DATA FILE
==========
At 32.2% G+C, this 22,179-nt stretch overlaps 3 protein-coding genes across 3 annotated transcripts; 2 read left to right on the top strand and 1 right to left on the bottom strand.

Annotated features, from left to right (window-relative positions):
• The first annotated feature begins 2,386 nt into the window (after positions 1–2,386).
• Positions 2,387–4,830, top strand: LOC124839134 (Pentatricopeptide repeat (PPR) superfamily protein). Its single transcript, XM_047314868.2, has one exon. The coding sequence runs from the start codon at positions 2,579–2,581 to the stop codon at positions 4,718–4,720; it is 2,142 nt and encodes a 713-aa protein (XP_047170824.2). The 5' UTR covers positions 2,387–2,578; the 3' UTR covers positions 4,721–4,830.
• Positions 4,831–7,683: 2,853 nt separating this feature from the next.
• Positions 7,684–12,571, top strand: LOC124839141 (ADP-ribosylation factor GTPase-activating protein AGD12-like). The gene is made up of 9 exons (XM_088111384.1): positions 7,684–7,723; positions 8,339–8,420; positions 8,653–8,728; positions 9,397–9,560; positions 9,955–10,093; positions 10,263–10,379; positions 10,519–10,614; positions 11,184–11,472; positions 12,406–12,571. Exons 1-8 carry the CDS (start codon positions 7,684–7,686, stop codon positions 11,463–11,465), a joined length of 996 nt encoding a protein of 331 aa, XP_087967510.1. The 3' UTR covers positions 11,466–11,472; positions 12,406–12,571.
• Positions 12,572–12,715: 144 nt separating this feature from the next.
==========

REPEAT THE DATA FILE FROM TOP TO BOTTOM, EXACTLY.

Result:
At 32.2% G+C, this 22,179-nt stretch overlaps 3 protein-coding genes across 3 annotated transcripts; 2 read left to right on the top strand and 1 right to left on the bottom strand.

Annotated features, from left to right (window-relative positions):
• The first annotated feature begins 2,386 nt into the window (after positions 1–2,386).
• Positions 2,387–4,830, top strand: LOC124839134 (Pentatricopeptide repeat (PPR) superfamily protein). Its single transcript, XM_047314868.2, has one exon. The coding sequence runs from the start codon at positions 2,579–2,581 to the stop codon at positions 4,718–4,720; it is 2,142 nt and encodes a 713-aa protein (XP_047170824.2). The 5' UTR covers positions 2,387–2,578; the 3' UTR covers positions 4,721–4,830.
• Positions 4,831–7,683: 2,853 nt separating this feature from the next.
• Positions 7,684–12,571, top strand: LOC124839141 (ADP-ribosylation factor GTPase-activating protein AGD12-like). The gene is made up of 9 exons (XM_088111384.1): positions 7,684–7,723; positions 8,339–8,420; positions 8,653–8,728; positions 9,397–9,560; positions 9,955–10,093; positions 10,263–10,379; positions 10,519–10,614; positions 11,184–11,472; positions 12,406–12,571. Exons 1-8 carry the CDS (start codon positions 7,684–7,686, stop codon positions 11,463–11,465), a joined length of 996 nt encoding a protein of 331 aa, XP_087967510.1. The 3' UTR covers positions 11,466–11,472; positions 12,406–12,571.
• Positions 12,572–12,715: 144 nt separating this feature from the next.